Saturday, February 21, 2015

Book Review: Ramayana, The Game of Life, Shattered Dreams, Book 2

I have been an avid reader from very beginning of my life. And I totally owe this to my great story teller grandfather who seeded the love of reading within me. My many childhood afternoons were spend listening to the great epic stories of our country from him. He used to modulate his voice and narrate with such a passion that one could vividly see the scenes in front of the eyes. Ramayana was one of such stories that he repeatedly used to tell and I knew the stories even before I knew my alphabets.  And even my toddler daughter have her own Ramayana both in English and Bengali. So I was pleasantly thrilled when I got this wonderful book by Shubha Villas to review. One quiet evening I sat with the book with a mug of coffee and could not put it down.


Ramayana in general plays an important role not only in Indian literature but also in Indian society. It depicts the story of an ideal kingdom with perfect relationships, and talks about ideal characters like the ideal father, son, brother and wife. Ramayana has been translated in various languages all over India and the one we had at our home is Krittibasi Ramayana, written in medieval Bengal by a Bengali poet. In this form of Ramayana, Rama is more of an ideal village boy, rather than a Lord.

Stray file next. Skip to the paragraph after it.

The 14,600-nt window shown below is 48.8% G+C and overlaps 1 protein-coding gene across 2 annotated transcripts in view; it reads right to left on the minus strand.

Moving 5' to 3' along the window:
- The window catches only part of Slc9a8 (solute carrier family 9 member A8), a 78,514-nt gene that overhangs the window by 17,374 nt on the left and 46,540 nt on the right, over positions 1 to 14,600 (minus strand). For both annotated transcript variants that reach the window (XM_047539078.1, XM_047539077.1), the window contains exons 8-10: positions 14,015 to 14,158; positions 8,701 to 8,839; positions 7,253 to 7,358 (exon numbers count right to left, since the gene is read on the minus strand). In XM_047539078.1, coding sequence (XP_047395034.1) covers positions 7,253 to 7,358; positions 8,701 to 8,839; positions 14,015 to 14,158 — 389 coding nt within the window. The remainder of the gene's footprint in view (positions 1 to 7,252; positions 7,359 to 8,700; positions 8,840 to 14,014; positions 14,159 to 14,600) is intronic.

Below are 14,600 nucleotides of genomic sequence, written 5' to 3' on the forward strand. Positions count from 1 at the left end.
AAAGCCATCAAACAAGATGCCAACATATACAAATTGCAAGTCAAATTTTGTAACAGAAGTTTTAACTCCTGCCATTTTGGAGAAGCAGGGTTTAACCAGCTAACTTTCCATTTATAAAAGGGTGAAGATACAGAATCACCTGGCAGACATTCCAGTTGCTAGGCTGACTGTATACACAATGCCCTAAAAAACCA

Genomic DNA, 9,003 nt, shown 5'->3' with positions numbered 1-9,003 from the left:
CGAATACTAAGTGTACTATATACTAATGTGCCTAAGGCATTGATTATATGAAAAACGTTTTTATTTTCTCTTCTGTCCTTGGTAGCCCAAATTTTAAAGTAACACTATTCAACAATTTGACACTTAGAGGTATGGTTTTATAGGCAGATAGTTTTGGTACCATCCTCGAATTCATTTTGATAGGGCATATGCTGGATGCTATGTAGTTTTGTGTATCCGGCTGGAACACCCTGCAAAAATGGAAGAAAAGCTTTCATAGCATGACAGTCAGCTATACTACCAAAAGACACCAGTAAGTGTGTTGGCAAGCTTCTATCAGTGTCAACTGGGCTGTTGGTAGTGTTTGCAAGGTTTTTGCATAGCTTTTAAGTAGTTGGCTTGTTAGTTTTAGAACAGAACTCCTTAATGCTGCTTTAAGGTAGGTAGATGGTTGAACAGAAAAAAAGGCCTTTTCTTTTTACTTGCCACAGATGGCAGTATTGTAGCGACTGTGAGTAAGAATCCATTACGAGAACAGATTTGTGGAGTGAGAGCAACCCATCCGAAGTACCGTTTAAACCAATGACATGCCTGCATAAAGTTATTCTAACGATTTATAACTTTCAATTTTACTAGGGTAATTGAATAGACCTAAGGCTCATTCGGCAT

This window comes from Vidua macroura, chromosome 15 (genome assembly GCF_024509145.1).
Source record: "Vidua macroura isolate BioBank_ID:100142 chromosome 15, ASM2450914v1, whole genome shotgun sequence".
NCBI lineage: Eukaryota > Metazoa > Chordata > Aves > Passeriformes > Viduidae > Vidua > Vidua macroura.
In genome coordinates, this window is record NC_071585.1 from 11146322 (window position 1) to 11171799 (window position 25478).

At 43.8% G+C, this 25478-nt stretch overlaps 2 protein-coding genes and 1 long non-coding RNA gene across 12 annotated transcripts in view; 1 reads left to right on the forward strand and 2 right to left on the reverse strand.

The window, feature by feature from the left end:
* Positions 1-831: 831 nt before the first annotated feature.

Moment she knew that I was reading my Ramayana, she quickly brought her and demanded to put it by mine

Shattered Dreams is the sequel to the bestseller, Rise of the Sun Prince, and starts from the point where King Dasaratha wants to coronate Rama, his elder son, as the King of Ayodhya and how fate takes its own turns and shatter the dreams of this old father. I came to learn about many new things of Ramayana, like Ravana was known as Dasagriva and how he became Ravana. Also, that Urmila was an artist in herself and her own way to help her husband during the long years of exile. The book is written in a very lucid language and has a very nice flow that keeps the reader enchanted. It very gently described the pain of Dasaratha as he had to succumb to his wife's demands, Rama's sense of duties to his father, Lakshman's strong love for his brother and Sita's love and sacrifice for her husband. I liked the part where the writer narrates the scene between Bharata and his mother, the pain that his mind and body goes through on hearing what his mother had done to his beloved Rama. What I like about the book, is the analogy the writer brings with the modern day life situations and explains it in todays perception. Also, I felt the book dealt with the characters in a more humanly manner and thus one can relate to the emotions and pain of the characters. Even Ravana's character is explained in sort of light of a human being rather than a demon. The writer truly did a wonderful job in depicting this thrilling and complicated family drama.

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